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Re: FW: Min. masonry reinf

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In a message dated 12/5/98 3:01:06 PM EST, Curt.LaCount(--nospam--at)Jacobs.com writes:

<< 
 The only reason that I've fully grouted a wall, besides axial strength
 reasons, is for achieving a fire rating.  Grouting a nonreinforced cell adds
 much more weight with little gain in flexural capacity and the increased
 inertia forces can have a ripple affect throughout the building.
 
 I am not aware of any testing or research that shows the performance of a
 fully grouted wall is any better than a partially grouted wall.  Maybe
 someone else on this listserve can help us out.
 
 From my experience here on the West Coast, partially grouted walls are much
 more common than fully grouted walls.  In Malaysia, they prefer unreinforced
 brick and the plaster coat that you mentioned.  I never understood how those
 walls calc'd out.  Must be in the tensile capacity of the plaster :-).
 
 Curt La Count
 Jacobs Engineering
 Portland, OR
  >>

What about in-plane shear for a fully grouted wall as oppose to a reinforced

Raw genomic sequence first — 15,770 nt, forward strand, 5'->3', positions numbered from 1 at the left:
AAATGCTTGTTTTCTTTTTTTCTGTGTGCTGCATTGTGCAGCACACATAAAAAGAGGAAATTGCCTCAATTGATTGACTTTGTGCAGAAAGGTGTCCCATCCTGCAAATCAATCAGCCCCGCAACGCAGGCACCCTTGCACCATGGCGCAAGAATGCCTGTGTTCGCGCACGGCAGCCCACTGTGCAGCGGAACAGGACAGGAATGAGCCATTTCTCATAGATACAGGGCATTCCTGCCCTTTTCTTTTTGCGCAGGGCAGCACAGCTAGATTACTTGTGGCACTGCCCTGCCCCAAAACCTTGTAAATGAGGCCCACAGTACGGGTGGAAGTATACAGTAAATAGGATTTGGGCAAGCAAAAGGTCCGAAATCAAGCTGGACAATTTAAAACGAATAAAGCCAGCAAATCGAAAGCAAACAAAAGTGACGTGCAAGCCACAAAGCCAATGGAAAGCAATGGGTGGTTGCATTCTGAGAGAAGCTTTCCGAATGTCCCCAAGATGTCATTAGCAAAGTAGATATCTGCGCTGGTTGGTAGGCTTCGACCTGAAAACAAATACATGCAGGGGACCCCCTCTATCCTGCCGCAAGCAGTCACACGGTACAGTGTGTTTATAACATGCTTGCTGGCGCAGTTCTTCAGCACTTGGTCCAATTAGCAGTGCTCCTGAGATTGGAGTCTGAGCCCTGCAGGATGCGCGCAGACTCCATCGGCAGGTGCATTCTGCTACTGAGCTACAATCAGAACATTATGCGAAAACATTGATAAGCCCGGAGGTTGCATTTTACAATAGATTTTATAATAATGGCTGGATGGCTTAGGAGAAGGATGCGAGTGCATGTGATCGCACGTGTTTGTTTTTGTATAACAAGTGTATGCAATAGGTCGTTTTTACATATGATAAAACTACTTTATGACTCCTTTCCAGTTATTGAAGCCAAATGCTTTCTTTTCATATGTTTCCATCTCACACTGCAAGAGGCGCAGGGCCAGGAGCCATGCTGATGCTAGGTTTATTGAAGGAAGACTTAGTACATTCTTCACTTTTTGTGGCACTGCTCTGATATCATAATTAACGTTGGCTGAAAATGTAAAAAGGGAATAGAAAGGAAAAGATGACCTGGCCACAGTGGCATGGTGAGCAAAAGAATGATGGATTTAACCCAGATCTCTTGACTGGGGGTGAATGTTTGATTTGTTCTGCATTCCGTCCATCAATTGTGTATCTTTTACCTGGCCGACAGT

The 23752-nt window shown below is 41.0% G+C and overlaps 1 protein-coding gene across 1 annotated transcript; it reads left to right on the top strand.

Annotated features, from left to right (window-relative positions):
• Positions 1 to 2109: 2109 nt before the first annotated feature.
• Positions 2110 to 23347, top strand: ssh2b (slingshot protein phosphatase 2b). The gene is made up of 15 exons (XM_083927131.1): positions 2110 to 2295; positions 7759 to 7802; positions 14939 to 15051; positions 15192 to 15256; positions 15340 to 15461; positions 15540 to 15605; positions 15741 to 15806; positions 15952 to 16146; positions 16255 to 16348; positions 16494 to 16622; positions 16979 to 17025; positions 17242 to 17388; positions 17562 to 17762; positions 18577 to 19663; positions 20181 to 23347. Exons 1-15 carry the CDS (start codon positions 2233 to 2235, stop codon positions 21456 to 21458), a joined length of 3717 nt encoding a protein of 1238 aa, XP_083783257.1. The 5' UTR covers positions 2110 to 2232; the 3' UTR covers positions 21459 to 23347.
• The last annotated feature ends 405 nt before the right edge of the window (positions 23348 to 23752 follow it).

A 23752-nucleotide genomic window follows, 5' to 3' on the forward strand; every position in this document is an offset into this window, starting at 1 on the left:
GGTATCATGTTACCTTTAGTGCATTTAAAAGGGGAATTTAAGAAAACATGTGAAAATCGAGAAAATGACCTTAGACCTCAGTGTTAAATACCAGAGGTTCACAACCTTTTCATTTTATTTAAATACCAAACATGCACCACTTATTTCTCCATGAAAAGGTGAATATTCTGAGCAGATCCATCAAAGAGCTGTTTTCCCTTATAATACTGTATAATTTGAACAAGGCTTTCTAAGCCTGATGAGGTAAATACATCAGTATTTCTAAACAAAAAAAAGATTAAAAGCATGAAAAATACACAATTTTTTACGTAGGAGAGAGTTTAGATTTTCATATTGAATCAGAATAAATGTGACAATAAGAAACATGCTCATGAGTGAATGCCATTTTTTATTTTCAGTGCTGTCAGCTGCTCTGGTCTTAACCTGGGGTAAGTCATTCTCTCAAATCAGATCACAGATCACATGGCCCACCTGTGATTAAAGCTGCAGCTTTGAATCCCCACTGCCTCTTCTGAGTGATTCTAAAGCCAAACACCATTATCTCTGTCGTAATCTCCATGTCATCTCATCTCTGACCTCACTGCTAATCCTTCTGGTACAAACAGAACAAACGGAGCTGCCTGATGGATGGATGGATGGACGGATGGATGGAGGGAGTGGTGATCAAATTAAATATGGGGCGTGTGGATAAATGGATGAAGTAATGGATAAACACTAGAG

cells only grouted wall.  For high in-plane seismic loads, I would think you
would have problems making joint reinforcing work in a reinforced cells only
grouted as oppose to horizontal rebar in fully grouted walls, especially if
you have concrete floors.  To my knowledge, about the only time you ever see
"reinforced cells only grouted" called for on the plans for masonry buildings
in California is if the engineer is from out-of-state.  And who's to say that
the contractor still won't grout all the cells anyway since this is a common
practice, especially if the plans call for all cells with inserts to be
grouted, which I have seen happen.

My understanding is that in the midwest,  "reinforced cells only grouted" is
typically used to help reduce construction costs.  I remember seeing an old
video tape of some research done at one of the universities in Texas about
tornados and flying projectiles.  In the testing they shot a telephone pole
from a cannon at both a unreinforced wall concrete block wall and a fully
grouted concrete block wall to approximate the impact that might occur during
a tornado.  The unreinforced c.m.u. wall shattered when the telephone pole hit
it, while the  solid grouted wall broke the telephone pole into pieces.  I
would think that this might be a reason to encourage the use of solid grouted
walls, even if the tornado pulls the roof off of the building.

Michael Cochran
Brian L. Cochran Associates
Los Angeles, CA